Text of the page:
Has this ever happened to you: you're busy with some responsibility for school or work, or you are trying to pray, when something suddenly catches your attention. You look out the window to see how the weather is. Or you sign on to Facebook to see if you've gotten any new comments. Or you decide you need a little music and spend ten to fifteen minutes on which CD you want? None of these things are sinful in themselves, but taken all together, they get in the way of what you're supposed to be doing. That is the noonday devil trying to trip you up, so be vigilant.

Five of our seminarian brothers are on their pastoral year this year: Michael Ritter, Eric Flores, Jhay Galeon, Brian Soliven, and Guillermo Ramirez. During the pastoral year the seminarian lives and works in a parish somewhere in the diocese. I would tell you more about the details but it depends on whatever sort of work the pastor would like you to and on the seminarian's initiative. It would be nice if one of our five brothers were to write a blog entry about it, wink wink, nudge nudge, hint hint :)

Tonight the seminarians of St. Patrick's will be attending the second annual gala at St. Mary of the Assumption Cathedral in San Francisco. This year it is being held in honor of the Auxiliary Bishop of San Francisco, William Justice. As an aside, I think that's one of the coolest names ever - Bill Justice! The gala will include a reception, formal dinner, silent and live auctions, and it's a chance for us to meet all of the friends and benefactors of St. Patrick's. So pray for them and for us!

Tuesday, September 15, 2009

A Warm Welcome to 5 New Seminarians

I'm still on retreat but here is some good news. We recently held our annual seminarian retreat to start off a new academic year and with that we welcomed 5 new seminarians into our Diocese. Brothers, welcome to the Diocese!

Arnold Parungao
Ronald Torres
Clayton Baumgartner
Ruben Arocan
Steven Iway

Please keep them in your prayers as they continue in their discernment and formation towards the priesthood.


Sunday, September 13, 2009

Off to the Desert

Today I am off with the rest of my class for a 7 day silent retreat. See you in a week.

photo by akahodag

Offer a prayer for all of us if you get a moment.


Saturday, September 12, 2009

Incoming Missal

Today the Serra Club of San Francisco is hosting a barbeque for seminarians and their families here at St. Patrick's. I remember last year when my mother came. As I showed her around the grounds she kept saying, "Oh this place is so peaceful. I wish I could live here." I must admit I do enjoy my Saturdays. If I'm ordained a priest, then these will be the last Saturdays I'll ever have to myself again!

Fr. Chuck Kelly, our vocations director, told me something interesting when I met with him a few weeks ago: most diocesan priests are introverts. That surprised me because when most of us think of our own parish priest, we think of him in the narthex or outside on the steps after Mass, greeting and shaking hands with everyone. Our Faith requires us to interact with others, no matter our state in life. Even the Carthusians talk to each other once a week :p For a long time I thought, "The diocesan priesthood is an extrovert's only vocation, and that's definitely not me, so I shouldn't even bother trying."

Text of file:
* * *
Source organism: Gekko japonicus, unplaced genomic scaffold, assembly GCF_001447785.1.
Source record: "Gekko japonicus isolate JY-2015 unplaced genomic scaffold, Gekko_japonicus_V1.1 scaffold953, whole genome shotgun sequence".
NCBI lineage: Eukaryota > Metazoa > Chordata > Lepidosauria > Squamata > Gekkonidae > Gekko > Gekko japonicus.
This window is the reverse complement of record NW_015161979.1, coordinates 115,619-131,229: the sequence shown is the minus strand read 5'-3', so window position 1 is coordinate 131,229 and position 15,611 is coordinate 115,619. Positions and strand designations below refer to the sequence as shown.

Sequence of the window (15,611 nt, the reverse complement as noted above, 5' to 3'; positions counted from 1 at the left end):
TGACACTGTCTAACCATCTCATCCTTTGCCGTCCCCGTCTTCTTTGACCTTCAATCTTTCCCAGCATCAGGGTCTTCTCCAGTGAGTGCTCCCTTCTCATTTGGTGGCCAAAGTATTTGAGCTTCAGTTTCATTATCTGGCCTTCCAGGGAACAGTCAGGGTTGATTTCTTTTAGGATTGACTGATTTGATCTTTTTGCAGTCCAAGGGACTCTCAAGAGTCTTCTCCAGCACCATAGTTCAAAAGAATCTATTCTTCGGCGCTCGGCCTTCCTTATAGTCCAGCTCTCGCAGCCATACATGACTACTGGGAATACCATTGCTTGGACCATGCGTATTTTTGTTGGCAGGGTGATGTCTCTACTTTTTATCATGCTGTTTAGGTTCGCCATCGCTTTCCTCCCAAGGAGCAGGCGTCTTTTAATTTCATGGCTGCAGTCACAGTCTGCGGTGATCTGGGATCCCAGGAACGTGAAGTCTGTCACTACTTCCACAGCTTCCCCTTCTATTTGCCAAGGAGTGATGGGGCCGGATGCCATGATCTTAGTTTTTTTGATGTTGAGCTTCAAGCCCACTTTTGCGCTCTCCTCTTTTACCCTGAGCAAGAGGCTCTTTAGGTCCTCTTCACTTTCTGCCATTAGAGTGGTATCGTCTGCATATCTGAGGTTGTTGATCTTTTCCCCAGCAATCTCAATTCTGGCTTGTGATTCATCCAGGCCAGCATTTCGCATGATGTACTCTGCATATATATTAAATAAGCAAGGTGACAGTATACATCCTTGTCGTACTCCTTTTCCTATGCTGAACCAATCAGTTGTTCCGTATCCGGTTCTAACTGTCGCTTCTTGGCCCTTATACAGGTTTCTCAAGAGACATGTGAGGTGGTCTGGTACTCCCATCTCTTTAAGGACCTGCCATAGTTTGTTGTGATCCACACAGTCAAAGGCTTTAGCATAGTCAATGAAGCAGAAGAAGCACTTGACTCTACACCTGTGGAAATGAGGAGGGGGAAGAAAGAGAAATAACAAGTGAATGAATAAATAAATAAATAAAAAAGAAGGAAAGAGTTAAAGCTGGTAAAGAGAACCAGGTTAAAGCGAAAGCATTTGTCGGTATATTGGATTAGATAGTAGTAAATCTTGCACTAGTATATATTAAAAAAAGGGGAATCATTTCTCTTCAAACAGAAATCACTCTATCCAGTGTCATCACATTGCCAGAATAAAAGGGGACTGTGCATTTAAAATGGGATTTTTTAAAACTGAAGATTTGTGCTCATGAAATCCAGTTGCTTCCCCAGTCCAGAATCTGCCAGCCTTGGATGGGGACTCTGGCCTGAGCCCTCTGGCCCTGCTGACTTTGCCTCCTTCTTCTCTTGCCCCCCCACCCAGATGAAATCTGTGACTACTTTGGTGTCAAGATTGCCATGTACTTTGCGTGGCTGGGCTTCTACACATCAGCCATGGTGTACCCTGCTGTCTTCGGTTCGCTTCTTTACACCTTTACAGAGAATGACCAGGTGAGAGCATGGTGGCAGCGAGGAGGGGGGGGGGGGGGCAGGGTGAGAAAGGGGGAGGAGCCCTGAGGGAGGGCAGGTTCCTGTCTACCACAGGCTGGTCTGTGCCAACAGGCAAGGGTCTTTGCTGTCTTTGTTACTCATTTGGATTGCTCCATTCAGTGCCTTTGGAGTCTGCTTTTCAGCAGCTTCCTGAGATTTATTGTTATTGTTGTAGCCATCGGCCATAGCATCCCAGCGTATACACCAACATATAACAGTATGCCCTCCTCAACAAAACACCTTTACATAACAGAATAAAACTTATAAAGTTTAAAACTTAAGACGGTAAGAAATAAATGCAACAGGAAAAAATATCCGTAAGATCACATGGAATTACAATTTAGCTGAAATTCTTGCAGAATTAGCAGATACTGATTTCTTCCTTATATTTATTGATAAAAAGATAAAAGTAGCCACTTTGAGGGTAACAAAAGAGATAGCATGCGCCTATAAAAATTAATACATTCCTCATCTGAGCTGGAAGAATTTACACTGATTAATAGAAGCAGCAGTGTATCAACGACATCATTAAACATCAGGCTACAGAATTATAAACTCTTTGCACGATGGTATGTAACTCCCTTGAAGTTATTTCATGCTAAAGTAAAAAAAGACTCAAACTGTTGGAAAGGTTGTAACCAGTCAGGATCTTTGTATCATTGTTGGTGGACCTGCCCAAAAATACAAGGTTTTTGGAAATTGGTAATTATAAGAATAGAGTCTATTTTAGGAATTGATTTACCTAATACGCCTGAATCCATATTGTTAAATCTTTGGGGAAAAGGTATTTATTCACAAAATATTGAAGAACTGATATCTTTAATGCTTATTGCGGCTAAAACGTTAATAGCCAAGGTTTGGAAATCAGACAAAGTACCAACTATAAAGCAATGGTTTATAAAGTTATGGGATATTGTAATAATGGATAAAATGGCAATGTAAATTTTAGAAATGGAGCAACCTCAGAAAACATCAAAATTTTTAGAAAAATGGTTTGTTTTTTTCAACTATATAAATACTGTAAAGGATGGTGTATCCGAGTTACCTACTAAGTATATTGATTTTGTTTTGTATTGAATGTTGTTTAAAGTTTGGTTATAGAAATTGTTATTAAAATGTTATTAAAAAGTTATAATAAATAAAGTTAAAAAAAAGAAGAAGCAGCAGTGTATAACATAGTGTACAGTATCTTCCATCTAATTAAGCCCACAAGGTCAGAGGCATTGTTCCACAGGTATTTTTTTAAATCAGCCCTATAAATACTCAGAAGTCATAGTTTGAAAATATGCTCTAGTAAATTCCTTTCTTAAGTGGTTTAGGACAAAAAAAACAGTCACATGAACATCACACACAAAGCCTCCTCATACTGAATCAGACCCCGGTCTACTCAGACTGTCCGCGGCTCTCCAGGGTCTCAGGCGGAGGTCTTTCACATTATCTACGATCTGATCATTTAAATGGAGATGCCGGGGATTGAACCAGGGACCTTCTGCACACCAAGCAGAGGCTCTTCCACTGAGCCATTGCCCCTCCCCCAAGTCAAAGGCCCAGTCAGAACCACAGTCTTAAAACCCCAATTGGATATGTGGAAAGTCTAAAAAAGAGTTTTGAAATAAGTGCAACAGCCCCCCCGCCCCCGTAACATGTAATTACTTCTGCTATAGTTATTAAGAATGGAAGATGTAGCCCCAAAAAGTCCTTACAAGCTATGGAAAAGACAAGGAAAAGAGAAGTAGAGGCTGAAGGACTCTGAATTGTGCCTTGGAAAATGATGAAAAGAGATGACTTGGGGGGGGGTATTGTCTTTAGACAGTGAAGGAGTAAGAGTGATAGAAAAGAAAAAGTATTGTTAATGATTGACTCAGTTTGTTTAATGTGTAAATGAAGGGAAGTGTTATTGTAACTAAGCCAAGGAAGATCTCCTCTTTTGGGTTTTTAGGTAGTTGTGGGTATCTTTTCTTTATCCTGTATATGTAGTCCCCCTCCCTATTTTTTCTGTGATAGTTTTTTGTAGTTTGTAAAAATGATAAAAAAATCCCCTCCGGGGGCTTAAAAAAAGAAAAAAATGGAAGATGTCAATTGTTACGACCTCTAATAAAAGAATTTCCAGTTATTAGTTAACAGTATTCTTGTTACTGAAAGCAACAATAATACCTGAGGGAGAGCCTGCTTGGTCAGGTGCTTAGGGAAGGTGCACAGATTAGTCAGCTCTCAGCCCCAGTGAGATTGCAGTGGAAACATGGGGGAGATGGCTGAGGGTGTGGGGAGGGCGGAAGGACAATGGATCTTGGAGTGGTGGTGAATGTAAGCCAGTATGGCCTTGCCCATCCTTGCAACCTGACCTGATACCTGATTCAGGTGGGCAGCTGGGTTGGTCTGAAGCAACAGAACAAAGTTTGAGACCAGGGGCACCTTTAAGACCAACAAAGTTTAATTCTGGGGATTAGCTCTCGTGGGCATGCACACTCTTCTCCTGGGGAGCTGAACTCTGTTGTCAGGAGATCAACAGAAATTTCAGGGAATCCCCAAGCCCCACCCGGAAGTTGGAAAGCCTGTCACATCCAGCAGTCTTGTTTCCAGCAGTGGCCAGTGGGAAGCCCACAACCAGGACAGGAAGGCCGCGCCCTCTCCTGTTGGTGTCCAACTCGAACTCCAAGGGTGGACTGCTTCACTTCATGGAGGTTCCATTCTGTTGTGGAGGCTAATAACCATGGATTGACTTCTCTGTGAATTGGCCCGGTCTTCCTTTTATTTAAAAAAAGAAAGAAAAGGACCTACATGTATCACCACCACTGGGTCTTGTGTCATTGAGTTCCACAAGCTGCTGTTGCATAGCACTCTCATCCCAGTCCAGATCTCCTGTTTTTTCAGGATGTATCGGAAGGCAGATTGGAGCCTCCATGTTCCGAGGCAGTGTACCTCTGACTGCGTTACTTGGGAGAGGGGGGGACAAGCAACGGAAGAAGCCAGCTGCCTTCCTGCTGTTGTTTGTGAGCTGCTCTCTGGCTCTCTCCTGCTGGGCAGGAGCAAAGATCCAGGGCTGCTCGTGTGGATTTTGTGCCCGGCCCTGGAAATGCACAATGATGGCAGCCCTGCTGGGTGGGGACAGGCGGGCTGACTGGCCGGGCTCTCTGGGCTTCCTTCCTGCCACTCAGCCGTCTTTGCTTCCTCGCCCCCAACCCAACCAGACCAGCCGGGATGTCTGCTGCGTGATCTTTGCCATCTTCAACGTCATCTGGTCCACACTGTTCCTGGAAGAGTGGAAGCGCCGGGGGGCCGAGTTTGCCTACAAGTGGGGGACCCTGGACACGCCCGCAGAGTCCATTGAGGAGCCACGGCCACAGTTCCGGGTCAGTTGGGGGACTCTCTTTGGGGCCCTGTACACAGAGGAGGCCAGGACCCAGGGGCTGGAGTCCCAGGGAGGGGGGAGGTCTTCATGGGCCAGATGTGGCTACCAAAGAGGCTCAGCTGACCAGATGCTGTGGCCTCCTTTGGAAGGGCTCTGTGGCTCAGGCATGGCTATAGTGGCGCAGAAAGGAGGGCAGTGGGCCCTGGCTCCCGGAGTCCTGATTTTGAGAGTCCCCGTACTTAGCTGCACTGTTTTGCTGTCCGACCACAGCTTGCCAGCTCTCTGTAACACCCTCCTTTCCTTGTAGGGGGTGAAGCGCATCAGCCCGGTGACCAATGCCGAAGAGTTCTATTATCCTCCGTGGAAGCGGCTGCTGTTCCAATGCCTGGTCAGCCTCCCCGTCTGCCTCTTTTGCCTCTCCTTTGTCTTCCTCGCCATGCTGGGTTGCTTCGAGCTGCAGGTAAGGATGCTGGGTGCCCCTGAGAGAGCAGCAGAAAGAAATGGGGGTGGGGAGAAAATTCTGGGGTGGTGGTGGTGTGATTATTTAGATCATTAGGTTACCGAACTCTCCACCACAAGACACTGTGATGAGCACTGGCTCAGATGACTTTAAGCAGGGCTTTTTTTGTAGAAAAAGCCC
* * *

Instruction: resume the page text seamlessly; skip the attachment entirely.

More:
I told those thoughts to my academic adviser one time and he said, "If the priesthood is only for extroverts, then I've been in the wrong vocation all of my life." In St. Theresa parish in Lake Tahoe, I had a similar conversation with the pastor, Fr. Ron. He told me something that's stuck with me: "The Gospel requires everyone to step outside of themselves." If you're an introvert, like me, that means you will have to open up to others more. Much of any priestly life is simply showing up and being with the people during the most important parts of their lives. But the upside to this is that I'm perfectly happy when I'm alone. No matter who you are, if you desire to be a priest, you have to be comfortable by yourself - alone with the Alone - and with yourself.

That's part of what seminary life is about. We really only come to know ourselves in our dealings with others. When you leave the seminary, whether it is to be ordained a priest or because you discovered the life was not for you after all, you will know your strengths and weaknesses. Above all, pray and trust in God. If He calls you to the priesthood, He already knows all of your weaknesses and chose you anyway. He never chooses any man because of any merits he may possess - whatever gifts we bring to the seminary and the priesthood all come from God after all!

Friday, September 11, 2009

Day to Day with the MCs

This is post 2 of 4 on the Missionaries of Charity in Milan.

I recently discovered there are more eyes online than I previously thought. Somehow my first blog entry about the Missionaries of Charity went from someone in Rome to a Missionary of Charity Sister to the Regional Superior to Milan by post, all in a matter of two weeks, so that the sisters, approaching me after prayer one afternoon, said, "Oh brother, you write so well." Haha...I guess I have to love it.

photo by warmnfuzzy

Let me continue with my posts about the Missionaries. I really did fall in love with their lives. Another seminarian here went south to Naples and had the same things to say. He's even going back for Christmas. I thought I would give a few anecdotes of my time there to express a small small bit of what I found enjoyable here.